June

19

2019

By Jim Bell, CEO

** This column first appeared in the Winnipeg Free Press **

How can we end homelessness in Winnipeg?

It’s one of the most frequent questions I get asked.

For a long time I didn’t have a clear answer. So I would reply by saying homelessness is a complex issue; that there are no easy solutions.

I would say most people who use the services of Siloam Mission are not finding the support they need to cope with severe mental health issues and depression. Many have become stuck in life, often due to trauma they can’t overcome. They lack affordable housing and employment that fits their skill level.

While all of those things are true — and we’re working hard to address each of them — my answer has changed.

Because there is a clear way to end homelessness: make sure nobody ends up homeless in the first place.

That might sound simple, but it’s not easy.

Because the way to prevent someone from ending up on the street in the first place is to intervene years, sometimes decades, before they arrive at the moment of crisis that renders them homeless.

When we survey the men and women who use our services, we find the majority of our clients have grown up in foster care or spent significant time in care.

That’s not surprising.

We know Manitoba has the highest rate of children in care in all of Canada. And we know that many youth in care suffer from the lack of a stable and supportive family, which often leads to depression and addictions.

We also know that thousands of them could end up homeless in the next decade.

The truth is, many young people who turn 18 — regardless of their family or background — simply aren’t ready to make it completely on their own. They still rely on their parents for support, or as a safety net, as they start to navigate life.

Many young Manitobans are able to go to college or university because of the support they receive from home, including living with their parents. I know that was the case for me.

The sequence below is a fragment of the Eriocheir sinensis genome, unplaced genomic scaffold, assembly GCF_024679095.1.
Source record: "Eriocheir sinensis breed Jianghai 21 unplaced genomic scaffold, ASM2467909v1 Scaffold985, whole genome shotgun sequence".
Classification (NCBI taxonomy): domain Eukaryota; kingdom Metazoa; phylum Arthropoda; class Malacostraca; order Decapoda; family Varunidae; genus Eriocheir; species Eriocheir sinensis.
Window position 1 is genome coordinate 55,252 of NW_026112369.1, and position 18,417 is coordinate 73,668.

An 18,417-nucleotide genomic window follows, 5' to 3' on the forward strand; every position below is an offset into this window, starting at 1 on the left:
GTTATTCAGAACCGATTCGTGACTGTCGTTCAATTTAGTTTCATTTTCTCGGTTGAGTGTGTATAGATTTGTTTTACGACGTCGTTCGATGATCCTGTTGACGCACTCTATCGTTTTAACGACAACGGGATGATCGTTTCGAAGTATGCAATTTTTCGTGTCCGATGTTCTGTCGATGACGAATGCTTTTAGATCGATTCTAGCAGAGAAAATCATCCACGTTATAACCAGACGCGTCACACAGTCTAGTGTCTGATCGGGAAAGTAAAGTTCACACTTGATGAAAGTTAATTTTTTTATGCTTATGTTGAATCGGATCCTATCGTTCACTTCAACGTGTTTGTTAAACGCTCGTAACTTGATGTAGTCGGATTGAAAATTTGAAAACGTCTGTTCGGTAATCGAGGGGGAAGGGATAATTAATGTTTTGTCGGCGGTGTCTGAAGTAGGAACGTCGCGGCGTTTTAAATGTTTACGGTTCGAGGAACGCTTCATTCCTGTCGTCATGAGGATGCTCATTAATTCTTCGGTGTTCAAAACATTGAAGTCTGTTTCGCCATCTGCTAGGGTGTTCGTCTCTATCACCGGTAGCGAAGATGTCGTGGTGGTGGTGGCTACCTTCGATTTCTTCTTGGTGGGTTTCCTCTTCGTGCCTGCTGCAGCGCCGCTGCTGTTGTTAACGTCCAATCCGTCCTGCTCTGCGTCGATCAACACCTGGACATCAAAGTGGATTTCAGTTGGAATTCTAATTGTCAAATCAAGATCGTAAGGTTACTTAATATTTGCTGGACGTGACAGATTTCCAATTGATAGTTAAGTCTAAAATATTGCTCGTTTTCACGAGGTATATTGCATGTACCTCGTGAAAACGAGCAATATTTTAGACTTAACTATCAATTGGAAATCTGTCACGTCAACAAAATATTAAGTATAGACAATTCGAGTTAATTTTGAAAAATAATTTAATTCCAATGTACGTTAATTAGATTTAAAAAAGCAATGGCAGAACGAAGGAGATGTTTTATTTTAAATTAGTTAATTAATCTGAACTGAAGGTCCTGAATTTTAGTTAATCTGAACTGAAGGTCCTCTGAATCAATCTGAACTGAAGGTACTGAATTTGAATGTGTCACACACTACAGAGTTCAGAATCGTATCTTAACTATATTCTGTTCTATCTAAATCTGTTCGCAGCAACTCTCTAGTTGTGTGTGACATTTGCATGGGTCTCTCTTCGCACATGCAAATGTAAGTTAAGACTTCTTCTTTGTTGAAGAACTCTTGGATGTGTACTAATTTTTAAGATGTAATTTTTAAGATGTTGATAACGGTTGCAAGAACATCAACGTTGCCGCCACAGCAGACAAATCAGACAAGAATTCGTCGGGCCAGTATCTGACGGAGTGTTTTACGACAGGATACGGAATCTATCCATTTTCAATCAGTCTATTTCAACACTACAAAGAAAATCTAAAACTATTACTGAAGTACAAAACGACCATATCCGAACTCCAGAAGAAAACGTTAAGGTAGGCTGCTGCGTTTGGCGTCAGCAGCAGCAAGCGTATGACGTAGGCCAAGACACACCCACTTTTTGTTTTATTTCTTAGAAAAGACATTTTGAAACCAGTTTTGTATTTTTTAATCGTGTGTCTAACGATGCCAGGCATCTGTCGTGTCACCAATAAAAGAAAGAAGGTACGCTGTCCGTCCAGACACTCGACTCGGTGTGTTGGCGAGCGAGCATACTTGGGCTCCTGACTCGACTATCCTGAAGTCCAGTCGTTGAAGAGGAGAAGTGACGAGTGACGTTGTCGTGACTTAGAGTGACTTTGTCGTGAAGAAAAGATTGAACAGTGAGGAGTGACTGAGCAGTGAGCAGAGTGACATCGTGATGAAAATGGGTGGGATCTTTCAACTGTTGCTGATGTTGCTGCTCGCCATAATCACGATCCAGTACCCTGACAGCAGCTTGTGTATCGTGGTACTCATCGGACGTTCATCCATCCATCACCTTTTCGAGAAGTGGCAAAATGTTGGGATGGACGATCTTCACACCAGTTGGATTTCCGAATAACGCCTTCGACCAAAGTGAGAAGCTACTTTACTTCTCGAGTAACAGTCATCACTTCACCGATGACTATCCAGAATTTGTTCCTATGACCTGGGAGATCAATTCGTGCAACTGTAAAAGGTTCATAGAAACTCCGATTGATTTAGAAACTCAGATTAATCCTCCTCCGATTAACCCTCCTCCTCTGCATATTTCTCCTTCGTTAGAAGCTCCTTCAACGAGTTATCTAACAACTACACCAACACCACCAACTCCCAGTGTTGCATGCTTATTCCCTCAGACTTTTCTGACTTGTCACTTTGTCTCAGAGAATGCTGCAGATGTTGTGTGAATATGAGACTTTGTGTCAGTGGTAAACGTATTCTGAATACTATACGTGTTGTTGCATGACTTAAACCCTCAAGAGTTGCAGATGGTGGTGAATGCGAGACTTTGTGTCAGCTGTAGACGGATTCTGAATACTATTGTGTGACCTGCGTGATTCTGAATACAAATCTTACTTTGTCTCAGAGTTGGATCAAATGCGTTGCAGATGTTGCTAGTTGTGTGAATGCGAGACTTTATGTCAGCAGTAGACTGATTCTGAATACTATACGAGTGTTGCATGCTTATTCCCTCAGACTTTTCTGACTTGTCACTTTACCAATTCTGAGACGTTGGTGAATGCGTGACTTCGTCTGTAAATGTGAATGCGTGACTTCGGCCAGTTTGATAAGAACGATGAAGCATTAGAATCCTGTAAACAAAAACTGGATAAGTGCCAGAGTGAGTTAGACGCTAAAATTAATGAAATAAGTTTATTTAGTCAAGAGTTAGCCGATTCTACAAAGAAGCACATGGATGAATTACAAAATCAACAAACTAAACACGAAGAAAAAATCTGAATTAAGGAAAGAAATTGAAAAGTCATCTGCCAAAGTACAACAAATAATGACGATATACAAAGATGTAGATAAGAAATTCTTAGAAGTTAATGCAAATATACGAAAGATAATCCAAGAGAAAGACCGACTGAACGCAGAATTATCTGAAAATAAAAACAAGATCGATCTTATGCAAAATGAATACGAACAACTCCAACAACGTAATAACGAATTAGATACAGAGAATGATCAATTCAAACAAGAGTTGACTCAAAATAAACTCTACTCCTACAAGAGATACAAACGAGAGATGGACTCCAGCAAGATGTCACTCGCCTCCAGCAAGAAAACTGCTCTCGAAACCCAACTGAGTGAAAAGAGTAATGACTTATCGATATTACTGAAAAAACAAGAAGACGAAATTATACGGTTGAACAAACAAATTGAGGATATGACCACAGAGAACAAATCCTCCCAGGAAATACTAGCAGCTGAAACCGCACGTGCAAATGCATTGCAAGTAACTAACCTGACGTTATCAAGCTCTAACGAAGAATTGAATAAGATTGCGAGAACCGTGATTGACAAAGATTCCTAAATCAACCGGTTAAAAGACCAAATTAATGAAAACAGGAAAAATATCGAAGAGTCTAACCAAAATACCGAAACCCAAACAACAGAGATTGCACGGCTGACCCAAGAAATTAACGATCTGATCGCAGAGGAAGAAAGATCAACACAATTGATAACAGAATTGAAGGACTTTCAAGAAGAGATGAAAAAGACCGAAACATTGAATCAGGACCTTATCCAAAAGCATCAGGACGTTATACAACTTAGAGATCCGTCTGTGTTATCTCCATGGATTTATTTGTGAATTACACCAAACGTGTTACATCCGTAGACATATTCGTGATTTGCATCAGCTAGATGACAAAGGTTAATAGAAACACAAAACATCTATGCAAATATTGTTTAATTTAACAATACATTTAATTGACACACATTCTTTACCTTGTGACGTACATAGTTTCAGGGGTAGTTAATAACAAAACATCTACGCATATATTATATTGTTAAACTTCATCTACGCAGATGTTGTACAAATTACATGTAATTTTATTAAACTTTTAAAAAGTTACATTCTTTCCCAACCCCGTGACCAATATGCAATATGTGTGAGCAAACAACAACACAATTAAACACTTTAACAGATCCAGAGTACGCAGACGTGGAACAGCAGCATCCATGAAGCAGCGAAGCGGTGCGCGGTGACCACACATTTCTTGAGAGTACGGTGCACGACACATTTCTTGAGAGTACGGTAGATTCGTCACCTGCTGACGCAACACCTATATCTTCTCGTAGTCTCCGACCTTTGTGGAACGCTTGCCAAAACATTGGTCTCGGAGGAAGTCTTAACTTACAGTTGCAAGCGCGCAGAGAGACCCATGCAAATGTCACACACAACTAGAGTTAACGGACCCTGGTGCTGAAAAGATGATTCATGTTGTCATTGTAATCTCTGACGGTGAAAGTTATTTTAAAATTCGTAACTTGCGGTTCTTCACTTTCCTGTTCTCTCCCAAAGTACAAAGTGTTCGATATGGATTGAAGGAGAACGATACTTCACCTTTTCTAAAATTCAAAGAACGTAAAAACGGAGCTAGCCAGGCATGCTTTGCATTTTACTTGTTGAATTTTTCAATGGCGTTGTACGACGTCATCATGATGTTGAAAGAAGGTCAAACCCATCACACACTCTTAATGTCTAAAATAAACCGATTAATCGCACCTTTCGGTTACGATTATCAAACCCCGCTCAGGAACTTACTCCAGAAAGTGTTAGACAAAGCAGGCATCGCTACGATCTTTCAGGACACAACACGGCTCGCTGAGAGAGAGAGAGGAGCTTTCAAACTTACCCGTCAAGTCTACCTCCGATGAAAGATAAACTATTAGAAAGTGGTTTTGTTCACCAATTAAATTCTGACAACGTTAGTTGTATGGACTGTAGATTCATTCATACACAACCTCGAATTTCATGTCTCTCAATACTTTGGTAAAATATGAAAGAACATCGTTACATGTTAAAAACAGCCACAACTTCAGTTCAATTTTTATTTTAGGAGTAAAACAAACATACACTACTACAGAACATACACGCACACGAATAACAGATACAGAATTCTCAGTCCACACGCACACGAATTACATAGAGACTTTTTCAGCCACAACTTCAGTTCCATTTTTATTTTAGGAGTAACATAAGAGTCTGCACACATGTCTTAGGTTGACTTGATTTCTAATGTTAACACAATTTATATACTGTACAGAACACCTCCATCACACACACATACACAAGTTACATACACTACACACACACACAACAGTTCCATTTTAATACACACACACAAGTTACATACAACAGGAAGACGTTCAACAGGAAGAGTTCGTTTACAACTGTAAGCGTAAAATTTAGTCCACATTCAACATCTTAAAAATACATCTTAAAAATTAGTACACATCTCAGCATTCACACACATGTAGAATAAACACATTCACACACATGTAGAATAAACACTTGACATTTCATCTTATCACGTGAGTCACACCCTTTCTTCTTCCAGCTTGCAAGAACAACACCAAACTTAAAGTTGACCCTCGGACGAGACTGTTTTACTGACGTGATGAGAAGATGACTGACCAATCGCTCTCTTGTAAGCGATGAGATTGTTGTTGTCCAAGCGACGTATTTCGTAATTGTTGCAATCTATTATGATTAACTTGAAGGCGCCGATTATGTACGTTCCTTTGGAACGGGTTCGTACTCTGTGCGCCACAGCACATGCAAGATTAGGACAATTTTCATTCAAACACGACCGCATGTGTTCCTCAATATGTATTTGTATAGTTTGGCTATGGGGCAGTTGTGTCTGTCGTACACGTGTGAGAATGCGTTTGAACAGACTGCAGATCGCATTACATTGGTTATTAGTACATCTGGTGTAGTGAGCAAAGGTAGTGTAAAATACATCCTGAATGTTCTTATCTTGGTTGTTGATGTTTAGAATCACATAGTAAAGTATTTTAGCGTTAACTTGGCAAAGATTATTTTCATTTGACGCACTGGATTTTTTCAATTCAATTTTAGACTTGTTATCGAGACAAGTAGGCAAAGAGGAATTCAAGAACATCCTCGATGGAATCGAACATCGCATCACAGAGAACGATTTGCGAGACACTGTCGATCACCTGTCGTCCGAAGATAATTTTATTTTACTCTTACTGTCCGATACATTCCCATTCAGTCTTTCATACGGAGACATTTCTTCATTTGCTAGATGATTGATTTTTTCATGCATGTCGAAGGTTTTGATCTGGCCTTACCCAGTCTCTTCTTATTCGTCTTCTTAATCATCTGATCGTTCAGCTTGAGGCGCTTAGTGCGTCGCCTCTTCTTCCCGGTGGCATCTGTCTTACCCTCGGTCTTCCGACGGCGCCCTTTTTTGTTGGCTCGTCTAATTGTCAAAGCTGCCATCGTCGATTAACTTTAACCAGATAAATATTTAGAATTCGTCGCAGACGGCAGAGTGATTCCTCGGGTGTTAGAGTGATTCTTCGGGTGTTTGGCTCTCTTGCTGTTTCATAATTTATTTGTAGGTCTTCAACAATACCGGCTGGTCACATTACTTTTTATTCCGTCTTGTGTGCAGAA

But too many young people simply don’t have those opportunities.

That’s why we at Siloam Mission have launched Exit Up!, a program designed specifically to help Indigenous youth aging out of care avoid becoming homeless in the future.

The program focuses on gaining life skills and employment-readiness.

Participants move through three stages of housing — from communal living to completely independent — and meet with a caseworker regularly to set them up for success.

They attend workshops, learn life skills and volunteer in the community to get them ready to enter the workforce. And through the program they find relationships without an expiration date — a first for some.

It’s one way we’re being proactive to reduce the number of men and women who end up in our shelter.

But we need to do more. We see the number of people turning to us for help go up every year.

So, as I said, the answer to ending homelessness is not an easy one. But being more proactive in helping our youth gain the skills they need to navigate life would be a great start.

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